Not on display
This is one of a portfolio of ten four-colour offset lithographs created from a group of sculptures collectively titled United Enemies 1993-4 (see Tate T07017-9). Schütte made eighteen pairs of small male figures bound to each other with string and tape and enclosed under a glass bell jar. He modeled the figures’ heads roughly by hand in coloured fimo, a modeling compound sold in toy shops. To make the bodies he wrapped and stuffed rags from various sources on a tripod of doubled beechwood dowel sticks, bound together in pairs at the base with masking tape and medical sticking plaster. Each couple stands on a shallow wooden plinth set on a tall section of terracotta-coloured plastic drainpipe. The figures are trapped shoulder to shoulder, either looking towards each other or looking away. Schütte photographed the characters’ heads and shoulders from close up against a black background and under a spotlight. He had the photographs enlarged and reprinted as lithographs. To enhance the intensity of the characters’ gaze, he highlighted the pupils on several of the prints (Tate P77754-7 and Tate P77759-61) with specks of typists’ correction fluid. The portfolio is subtitled ‘A Play in Ten Scenes’, referring to the theatre of public life. It was published by Yves Gevaert, Brussels in an edition of thirty-five.
The characters portrayed in United Enemies are men in their later years. With bald heads and faces set in such expressions as gravitas, pompous self-importance, grief, cunning, pride and glee, they evoke a group of ageing statesmen making public appearances. Greatly enlarged in relation to the sculptures’ small scale, the prints have a theatrical atmosphere which is emphasised by the portfolio’s subtitle. Each photograph may be read as capturing a significant moment of confrontation or withdrawal in the relationship between the two men portrayed. In several images one character is sharply in focus and looks outwards toward the camera as though speaking a monologue or an aside while the other, not in focus, looks in another direction as though he is thinking about something else. Although tied together, they appear mentally apart. In others, both characters face the same direction, as if in temporary partnership or agreement. Several of the couples are quite similar in appearance: their heads are modeled in the same colour and their garments are the same, suggesting that they are brothers of some affiliation and that their enmity may be internal to their party. Other pairs are more overtly different suggesting that they have been brought together from further afield. The dramatic effects of the spotlight, harshly illuminating some features and casting dark shadows over others, result in a sinister atmosphere. This is undercut by the comedy of Schütte’s caricature and his use of fimo, which confers child-like qualities to the figures. This comedy is more evident in the sculptures because of their small scale. The characters’ exaggerated expressions are reminiscent of the ‘character head’ busts created in the late eighteenth century by Austrian baroque sculptor Franz Xaver Messerschmidt (1736-93) whose aim was similarly to ridicule and satirize a particular group of men.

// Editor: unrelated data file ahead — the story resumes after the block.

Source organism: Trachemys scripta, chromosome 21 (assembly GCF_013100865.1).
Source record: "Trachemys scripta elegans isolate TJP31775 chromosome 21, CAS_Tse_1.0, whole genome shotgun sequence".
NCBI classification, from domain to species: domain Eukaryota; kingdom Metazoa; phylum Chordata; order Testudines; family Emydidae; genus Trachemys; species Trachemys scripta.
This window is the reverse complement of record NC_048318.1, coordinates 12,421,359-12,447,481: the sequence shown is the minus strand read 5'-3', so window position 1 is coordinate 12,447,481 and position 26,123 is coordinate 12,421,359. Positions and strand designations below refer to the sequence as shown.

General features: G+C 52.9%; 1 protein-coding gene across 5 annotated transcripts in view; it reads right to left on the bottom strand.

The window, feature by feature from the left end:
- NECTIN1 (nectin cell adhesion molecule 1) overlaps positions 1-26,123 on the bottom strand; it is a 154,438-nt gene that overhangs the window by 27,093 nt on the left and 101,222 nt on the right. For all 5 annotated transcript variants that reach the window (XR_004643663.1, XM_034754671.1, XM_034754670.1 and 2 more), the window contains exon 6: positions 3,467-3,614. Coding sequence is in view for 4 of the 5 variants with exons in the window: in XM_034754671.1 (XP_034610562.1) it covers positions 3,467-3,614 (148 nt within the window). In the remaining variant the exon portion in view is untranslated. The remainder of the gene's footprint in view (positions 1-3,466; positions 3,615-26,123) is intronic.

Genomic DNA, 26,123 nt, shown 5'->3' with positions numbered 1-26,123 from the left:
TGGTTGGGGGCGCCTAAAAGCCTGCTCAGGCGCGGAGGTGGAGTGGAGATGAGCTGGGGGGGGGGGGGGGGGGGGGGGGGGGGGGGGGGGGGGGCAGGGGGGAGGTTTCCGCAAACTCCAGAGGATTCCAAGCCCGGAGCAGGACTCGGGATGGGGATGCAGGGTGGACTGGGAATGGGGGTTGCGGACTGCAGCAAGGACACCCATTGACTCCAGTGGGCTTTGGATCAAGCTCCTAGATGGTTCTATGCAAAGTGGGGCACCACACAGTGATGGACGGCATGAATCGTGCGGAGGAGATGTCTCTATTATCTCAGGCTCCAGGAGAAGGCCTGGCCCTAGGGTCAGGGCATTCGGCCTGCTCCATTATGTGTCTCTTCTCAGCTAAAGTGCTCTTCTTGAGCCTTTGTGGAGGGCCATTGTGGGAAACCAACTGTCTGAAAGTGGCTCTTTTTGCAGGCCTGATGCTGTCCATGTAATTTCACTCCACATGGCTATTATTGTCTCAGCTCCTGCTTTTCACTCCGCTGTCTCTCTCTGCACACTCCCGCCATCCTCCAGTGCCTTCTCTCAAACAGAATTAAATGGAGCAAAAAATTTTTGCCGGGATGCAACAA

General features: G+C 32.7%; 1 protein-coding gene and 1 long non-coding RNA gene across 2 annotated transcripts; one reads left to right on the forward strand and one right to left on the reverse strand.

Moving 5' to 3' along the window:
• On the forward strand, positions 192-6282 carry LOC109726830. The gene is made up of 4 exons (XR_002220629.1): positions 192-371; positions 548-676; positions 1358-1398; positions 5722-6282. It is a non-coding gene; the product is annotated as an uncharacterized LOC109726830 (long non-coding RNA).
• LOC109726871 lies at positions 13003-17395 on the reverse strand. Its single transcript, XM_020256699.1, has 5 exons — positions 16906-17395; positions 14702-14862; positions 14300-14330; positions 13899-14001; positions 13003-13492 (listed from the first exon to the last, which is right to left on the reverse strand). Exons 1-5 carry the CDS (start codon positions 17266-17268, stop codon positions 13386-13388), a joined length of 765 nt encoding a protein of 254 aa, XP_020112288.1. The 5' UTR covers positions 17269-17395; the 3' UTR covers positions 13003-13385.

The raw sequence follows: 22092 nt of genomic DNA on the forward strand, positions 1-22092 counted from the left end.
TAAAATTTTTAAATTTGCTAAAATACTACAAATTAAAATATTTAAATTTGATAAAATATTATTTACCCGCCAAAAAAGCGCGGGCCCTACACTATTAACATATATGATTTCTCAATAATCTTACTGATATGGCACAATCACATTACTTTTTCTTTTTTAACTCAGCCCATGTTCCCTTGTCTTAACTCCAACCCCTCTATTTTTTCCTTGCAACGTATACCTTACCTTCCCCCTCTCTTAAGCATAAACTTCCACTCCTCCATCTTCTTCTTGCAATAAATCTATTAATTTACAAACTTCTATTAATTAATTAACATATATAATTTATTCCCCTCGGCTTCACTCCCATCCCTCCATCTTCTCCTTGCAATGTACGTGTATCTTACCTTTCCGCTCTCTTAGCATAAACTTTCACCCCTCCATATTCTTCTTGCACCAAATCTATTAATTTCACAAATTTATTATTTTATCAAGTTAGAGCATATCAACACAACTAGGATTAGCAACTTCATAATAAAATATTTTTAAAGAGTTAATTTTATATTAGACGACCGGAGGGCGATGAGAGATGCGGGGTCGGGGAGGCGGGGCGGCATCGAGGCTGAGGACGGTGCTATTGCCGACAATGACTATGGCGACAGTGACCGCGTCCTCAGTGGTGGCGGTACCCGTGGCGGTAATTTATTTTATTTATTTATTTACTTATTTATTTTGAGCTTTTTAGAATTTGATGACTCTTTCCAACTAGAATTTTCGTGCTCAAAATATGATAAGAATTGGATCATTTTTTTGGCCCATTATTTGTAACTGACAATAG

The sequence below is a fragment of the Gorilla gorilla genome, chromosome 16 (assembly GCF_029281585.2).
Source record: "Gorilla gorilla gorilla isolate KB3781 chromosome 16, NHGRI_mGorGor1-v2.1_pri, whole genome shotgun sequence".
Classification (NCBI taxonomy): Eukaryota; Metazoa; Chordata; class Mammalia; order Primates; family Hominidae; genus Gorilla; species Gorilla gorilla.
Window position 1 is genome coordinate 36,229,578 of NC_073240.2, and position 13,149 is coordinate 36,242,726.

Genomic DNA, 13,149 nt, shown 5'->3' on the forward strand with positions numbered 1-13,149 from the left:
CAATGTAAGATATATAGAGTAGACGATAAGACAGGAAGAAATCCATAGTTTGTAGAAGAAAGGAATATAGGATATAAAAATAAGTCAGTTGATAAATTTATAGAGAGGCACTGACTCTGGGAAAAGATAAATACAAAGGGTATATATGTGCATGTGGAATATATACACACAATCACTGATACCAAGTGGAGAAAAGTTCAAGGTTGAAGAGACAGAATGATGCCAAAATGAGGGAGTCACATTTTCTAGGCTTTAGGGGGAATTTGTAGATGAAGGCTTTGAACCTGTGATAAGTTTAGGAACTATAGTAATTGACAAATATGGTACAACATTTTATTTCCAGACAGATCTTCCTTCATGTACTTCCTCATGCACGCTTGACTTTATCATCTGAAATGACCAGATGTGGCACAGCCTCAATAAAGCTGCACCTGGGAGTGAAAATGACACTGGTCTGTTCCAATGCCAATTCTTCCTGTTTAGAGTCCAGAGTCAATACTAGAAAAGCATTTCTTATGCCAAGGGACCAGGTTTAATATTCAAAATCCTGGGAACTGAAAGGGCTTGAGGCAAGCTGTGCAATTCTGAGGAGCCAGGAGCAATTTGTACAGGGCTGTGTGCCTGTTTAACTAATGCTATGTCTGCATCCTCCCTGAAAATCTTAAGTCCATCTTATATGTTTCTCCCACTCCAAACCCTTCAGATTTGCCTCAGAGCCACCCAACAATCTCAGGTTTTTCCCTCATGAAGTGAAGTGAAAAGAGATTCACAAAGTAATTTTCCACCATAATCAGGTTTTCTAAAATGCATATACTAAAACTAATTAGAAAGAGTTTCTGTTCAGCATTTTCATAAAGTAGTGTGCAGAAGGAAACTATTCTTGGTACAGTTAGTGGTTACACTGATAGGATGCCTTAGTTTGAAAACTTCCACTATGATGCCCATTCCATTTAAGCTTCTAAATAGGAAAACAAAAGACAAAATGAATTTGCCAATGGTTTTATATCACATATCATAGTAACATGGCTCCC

Schütte began working on the United Enemies sculptures during a period spent in Rome where he had been awarded a grant to live and work. He was looking at classical sculpture, such as the Roman portraits of the Emperors housed in the Capitoline Museum. He has explained:
I was [in Rome] in 1992, the year there was this peaceful revolution in Italy where the heads of State and a lot of prominent people were being exposed and discredited and sent to jail. So the caricature and the satire was a reality ... The first big set of [United Enemies] was made in Rome. They are just sticks with a head on top and another stick that builds the shoulders. I used my own clothes to wrap them in and form the body. For me they were puppets and not related to classical art ... I disciplined myself to modeling each head for one hour only. They have no hair, so the face is more concentrated, more general.
(Quoted in Lingwood, p.29.)
United Enemies was preceded by a group of Old Friends 1992. Made in a similar manner, the figures are single and unfettered by partnerships. Their expressions are more subtle and generally inscrutable. Several have beards. In contrast to the United Enemies, Schütte photographed twelve Old Friends individually against a white background in natural light. Each photograph is titled with the character’s forename in the manner of a traditional portrait.
Neal Benezra, ‘Thomas Schütte: Ironic Outdoor Monuments’, Flash Art, January/February 1997, pp.80-3
Julian Heynen, James Lingwood, Angela Vettese, Thomas Schütte, London 1998, pp.26-9, 97, reproduced pp.26-9 and p.95 in colour
Thomas Schütte, exhibition catalogue, Sammlung Goetz, Munich 2001, pp.42, 56 and 106, reproduced pp.53-5 in colour
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